For those not already aware, Johnny Depp is suing his ex-wife, actress Amber Heard, for an op-ed she wrote for The Washington Post at the end of 2018. The article, entitled “Amber Heard: I spoke up against sexual violence—and faced our culture’s wrath. That has to change,” does not identify Depp by name but, according to Depp, nevertheless implied to readers that Depp is a domestic abuser. In particular, he took issue with the following statements: (1) “I spoke up against sexual violence—and faced our culture’s wrath.” (2) “Then two years ago, I became a public figure representing domestic abuse, and I felt the full force of our culture’s wrath for women who speak out.” (3) “I had the rare vantage point of seeing, in real time, how institutions protect men accused of abuse.” and (4) “I write this as a woman who had to change my phone number weekly because I was getting death threats. For months, I rarely left my apartment, and when I did, I was pursued by camera drones and photographers on foot, on motorcycles and in cars. Tabloid outlets that posted pictures of me spun them in a negative light. I felt as though I was on trial in the court of public opinion—and my life and livelihood depended on myriad judgments far beyond my control.” The Fairfax County Circuit Court held that with the exception of statement #4, these statements were sufficient to imply to readers that Depp is a domestic abuser, considering the couple’s highly publicized divorce in 2016. Key to this conclusion was the court’s determination that the 2018 op-ed amounted to a republication of Heard’s direct accusations against Depp back in 2016.
Even without winking and nudging, defamatory statements can be communicated by innuendo just as clearly as they can by express statements. If you’re going to publish a “hit piece” about another person designed to damage that person’s reputation, you can’t escape defamation liability simply by being careful not to state directly what you are unambiguously expressing indirectly. Libel through innuendo does not enjoy any greater protection under the First Amendment than blatant libel. Defamation may be implied when an author intends for his audience to “read between the lines” while being careful not to make an express statement that is literally false.
I’ve written about defamation by implication before, but one case I haven’t yet covered is Steven D. Parker v. Lancaster County School Board, pending in the Richmond Division of the Eastern District of Virginia. The basic facts, according to the November 4th opinion, are essentially as follows. Dr. Parker is the former Superintendent of Lancaster County Public Schools. He claims he received consistently excellent performance reviews during his tenure. Towards the end of his contract, the School Board Chair instructed Dr. Parker to hire more African-American administrators, even if they were less qualified than white applicants. Dr. Parker pushed back against this idea as he considered it an ill-advised “race-based hiring quota.” The School Board ultimately decided not to renew Dr. Parker’s contract, for reasons Dr. Parker alleges have to do with his refusal to provide preferential treatment to unqualified African-American job applicants and his participation in a racial-harassment investigation into one of the Board members.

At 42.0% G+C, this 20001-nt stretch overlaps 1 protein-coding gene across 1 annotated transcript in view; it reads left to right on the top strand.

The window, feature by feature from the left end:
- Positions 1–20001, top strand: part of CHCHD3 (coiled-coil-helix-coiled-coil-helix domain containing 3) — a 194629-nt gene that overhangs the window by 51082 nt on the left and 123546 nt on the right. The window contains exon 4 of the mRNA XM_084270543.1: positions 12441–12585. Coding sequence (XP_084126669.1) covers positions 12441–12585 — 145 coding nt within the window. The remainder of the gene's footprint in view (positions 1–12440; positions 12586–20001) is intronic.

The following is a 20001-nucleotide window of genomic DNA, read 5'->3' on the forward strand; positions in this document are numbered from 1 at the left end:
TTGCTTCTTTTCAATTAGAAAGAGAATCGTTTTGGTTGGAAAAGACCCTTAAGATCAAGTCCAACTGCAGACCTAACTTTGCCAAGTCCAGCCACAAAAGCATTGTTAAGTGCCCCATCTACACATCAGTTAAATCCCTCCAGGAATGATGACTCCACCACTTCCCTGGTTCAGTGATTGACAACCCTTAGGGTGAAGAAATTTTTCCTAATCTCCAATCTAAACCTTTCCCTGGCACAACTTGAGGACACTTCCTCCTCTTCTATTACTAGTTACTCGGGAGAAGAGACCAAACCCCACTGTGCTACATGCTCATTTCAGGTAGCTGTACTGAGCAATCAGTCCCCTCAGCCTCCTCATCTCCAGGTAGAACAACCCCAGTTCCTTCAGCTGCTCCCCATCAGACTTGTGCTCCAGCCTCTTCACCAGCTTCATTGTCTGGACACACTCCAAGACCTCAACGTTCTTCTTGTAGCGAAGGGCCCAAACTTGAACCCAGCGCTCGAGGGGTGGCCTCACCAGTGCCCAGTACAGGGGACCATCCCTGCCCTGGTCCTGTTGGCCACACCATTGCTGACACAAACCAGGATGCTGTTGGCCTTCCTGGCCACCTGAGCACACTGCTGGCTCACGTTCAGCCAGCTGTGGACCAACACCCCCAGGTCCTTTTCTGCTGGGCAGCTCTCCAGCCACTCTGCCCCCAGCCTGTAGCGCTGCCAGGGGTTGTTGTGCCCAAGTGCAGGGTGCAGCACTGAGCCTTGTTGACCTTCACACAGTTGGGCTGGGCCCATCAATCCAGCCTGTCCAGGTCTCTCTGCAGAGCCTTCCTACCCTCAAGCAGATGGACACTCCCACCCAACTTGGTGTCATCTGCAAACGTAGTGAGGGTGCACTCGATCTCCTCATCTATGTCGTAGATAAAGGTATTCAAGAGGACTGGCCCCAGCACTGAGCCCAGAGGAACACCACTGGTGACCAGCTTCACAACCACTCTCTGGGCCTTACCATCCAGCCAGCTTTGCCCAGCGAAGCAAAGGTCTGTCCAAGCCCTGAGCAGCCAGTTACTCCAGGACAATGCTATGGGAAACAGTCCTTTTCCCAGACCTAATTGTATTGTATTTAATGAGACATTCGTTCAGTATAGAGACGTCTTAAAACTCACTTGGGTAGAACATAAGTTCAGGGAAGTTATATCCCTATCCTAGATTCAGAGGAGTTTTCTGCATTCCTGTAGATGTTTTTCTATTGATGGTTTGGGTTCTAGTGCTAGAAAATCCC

Defamatory statements falling into certain categories deemed particularly damaging to one’s reputation are considered defamatory “per se” and may be compensable even without proof of reputational harm. False accusations of morally reprehensible criminal activity are a common example of this “per se” form of defamation. As the Virginia Supreme Court has put it, defamatory words will be considered defamation per se when they “impute to a person the commission of some criminal offense involving moral turpitude, for which the party, if the charge is true, may be indicted and punished.” (Tronfeld v. Nationwide Mut. Ins. Co., 272 Va. 709, 713 (2006)). One thing that remains unclear, however, is the degree of specificity required before a statement will be deemed defamatory per se. Must the statement describe specific conduct, or is it sufficient to merely characterize unspecified conduct as criminal in nature? Must a specific criminal offense be identified? There doesn’t yet seem to be a consensus on these questions. The latest Virginia court to deal with them allowed a case to proceed on the basis of very vague allegations.
Here’s what happened in the case of Frances J. Belisle v. Laura Baxter, according to the opinion. Frances brought two counts of defamation per se against Baxter, a police officer with the City of Hopewell, arising out of her arrest at Hopewell High School for disorderly conduct. The police were at the high school at its request to provide security at a school event in which Frances’ minor daughters were participants. They set up a barricade of tables to form a controlled entry point to a hallway in the school. When Frances approached the tables with her 9-year-old daughter, seeking to escort her to a classroom, she was initially told that only the daughter could enter. The police eventually decided it was OK to allow the parent to come in, but when Frances later observed Officer Baxter stopping another mother from entering the hallway, she decided to intervene.